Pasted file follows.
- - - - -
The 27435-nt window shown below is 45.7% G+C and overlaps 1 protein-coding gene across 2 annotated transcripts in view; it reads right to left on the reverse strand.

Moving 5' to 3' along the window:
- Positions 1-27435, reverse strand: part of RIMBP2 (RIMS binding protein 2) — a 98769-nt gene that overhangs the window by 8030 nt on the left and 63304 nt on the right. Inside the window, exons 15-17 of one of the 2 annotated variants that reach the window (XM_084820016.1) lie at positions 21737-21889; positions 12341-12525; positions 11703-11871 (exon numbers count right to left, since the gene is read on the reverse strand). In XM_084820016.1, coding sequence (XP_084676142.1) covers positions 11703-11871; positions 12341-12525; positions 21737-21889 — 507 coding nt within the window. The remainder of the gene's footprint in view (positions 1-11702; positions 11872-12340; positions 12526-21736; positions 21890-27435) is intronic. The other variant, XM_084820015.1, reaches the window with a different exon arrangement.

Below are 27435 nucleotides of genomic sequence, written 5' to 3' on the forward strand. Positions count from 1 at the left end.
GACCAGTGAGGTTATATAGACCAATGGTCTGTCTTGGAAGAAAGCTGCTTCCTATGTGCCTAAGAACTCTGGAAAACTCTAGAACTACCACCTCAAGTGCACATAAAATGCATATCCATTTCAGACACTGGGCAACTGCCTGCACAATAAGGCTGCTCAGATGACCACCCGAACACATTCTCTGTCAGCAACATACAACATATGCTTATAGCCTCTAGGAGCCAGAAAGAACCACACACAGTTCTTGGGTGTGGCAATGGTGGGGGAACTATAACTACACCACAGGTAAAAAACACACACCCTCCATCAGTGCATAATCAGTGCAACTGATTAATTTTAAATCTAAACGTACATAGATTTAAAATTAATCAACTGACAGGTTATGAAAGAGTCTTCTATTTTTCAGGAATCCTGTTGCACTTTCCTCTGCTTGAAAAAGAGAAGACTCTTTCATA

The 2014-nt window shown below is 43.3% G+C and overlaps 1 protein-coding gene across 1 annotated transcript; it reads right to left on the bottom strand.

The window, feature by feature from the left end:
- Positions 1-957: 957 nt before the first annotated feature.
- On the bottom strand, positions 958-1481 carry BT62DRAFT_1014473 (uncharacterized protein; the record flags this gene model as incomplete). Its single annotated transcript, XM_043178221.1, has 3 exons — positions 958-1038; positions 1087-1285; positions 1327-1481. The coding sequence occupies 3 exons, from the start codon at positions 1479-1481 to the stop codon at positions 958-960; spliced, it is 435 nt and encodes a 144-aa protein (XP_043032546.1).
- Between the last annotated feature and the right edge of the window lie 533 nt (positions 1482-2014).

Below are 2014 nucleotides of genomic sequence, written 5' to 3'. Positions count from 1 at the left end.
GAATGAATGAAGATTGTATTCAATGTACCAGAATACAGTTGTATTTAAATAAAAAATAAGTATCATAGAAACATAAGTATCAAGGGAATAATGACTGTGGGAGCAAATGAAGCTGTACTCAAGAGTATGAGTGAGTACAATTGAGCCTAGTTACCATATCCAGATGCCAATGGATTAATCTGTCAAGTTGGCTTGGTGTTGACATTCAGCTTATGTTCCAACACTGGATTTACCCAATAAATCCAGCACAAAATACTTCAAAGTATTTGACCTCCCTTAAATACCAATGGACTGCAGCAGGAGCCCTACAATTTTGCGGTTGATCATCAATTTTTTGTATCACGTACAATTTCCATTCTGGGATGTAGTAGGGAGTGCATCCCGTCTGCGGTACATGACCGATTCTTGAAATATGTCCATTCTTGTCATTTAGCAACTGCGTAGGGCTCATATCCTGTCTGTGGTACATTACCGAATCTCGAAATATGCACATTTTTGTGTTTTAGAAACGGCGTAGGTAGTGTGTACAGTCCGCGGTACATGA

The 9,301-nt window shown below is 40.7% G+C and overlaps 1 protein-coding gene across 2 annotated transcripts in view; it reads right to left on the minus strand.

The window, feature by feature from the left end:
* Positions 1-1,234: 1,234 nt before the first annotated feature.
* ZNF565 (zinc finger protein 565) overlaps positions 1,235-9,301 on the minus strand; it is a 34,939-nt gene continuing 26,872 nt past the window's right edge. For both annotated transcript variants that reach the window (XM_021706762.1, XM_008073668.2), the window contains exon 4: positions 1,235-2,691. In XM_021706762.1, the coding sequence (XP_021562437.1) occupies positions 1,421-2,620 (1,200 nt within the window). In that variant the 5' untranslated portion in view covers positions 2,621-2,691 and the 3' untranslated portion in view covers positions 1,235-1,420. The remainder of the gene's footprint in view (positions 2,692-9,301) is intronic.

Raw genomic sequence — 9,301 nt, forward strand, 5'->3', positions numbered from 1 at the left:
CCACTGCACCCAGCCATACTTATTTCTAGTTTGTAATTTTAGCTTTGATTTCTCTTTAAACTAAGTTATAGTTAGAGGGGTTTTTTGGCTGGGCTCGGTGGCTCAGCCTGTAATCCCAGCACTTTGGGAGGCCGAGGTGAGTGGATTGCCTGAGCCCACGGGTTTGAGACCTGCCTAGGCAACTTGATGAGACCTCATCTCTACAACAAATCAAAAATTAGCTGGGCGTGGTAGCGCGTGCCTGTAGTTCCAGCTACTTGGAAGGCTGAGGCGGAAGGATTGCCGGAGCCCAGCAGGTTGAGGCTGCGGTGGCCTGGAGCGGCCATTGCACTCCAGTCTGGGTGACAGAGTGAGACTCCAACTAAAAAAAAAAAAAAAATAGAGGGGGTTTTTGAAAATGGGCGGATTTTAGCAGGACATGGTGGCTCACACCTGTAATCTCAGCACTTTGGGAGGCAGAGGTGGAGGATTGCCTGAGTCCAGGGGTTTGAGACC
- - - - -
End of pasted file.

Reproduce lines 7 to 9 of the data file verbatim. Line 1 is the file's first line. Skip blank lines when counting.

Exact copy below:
The window, feature by feature from the left end:
- Positions 1-957: 957 nt before the first annotated feature.
- On the bottom strand, positions 958-1481 carry BT62DRAFT_1014473 (uncharacterized protein; the record flags this gene model as incomplete). Its single annotated transcript, XM_043178221.1, has 3 exons — positions 958-1038; positions 1087-1285; positions 1327-1481. The coding sequence occupies 3 exons, from the start codon at positions 1479-1481 to the stop codon at positions 958-960; spliced, it is 435 nt and encodes a 144-aa protein (XP_043032546.1).